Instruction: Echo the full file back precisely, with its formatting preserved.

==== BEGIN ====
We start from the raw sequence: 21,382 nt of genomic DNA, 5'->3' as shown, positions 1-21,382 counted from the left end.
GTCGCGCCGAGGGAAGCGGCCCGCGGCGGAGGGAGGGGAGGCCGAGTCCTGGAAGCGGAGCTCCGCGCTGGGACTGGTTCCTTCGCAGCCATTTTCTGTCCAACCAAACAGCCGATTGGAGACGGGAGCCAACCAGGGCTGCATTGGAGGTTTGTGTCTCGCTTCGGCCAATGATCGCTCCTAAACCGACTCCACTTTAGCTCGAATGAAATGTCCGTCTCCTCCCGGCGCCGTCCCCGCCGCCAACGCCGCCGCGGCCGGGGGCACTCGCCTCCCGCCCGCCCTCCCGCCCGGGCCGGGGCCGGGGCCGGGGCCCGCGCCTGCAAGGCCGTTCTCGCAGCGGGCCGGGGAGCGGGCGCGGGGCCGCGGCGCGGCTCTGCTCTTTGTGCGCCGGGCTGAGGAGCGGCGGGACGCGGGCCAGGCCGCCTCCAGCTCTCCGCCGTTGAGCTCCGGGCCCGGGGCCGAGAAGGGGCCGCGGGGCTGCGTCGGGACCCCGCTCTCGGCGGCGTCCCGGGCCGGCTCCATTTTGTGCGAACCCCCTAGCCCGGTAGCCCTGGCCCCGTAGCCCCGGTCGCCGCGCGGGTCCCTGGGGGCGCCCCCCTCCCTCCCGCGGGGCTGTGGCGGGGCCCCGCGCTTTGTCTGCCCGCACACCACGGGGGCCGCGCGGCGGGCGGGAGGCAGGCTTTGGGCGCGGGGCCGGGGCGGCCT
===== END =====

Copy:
We start from the raw sequence: 21,382 nt of genomic DNA, 5'->3' as shown, positions 1-21,382 counted from the left end.
GTCGCGCCGAGGGAAGCGGCCCGCGGCGGAGGGAGGGGAGGCCGAGTCCTGGAAGCGGAGCTCCGCGCTGGGACTGGTTCCTTCGCAGCCATTTTCTGTCCAACCAAACAGCCGATTGGAGACGGGAGCCAACCAGGGCTGCATTGGAGGTTTGTGTCTCGCTTCGGCCAATGATCGCTCCTAAACCGACTCCACTTTAGCTCGAATGAAATGTCCGTCTCCTCCCGGCGCCGTCCCCGCCGCCAACGCCGCCGCGGCCGGGGGCACTCGCCTCCCGCCCGCCCTCCCGCCCGGGCCGGGGCCGGGGCCGGGGCCCGCGCCTGCAAGGCCGTTCTCGCAGCGGGCCGGGGAGCGGGCGCGGGGCCGCGGCGCGGCTCTGCTCTTTGTGCGCCGGGCTGAGGAGCGGCGGGACGCGGGCCAGGCCGCCTCCAGCTCTCCGCCGTTGAGCTCCGGGCCCGGGGCCGAGAAGGGGCCGCGGGGCTGCGTCGGGACCCCGCTCTCGGCGGCGTCCCGGGCCGGCTCCATTTTGTGCGAACCCCCTAGCCCGGTAGCCCTGGCCCCGTAGCCCCGGTCGCCGCGCGGGTCCCTGGGGGCGCCCCCCTCCCTCCCGCGGGGCTGTGGCGGGGCCCCGCGCTTTGTCTGCCCGCACACCACGGGGGCCGCGCGGCGGGCGGGAGGCAGGCTTTGGGCGCGGGGCCGGGGCGGCCT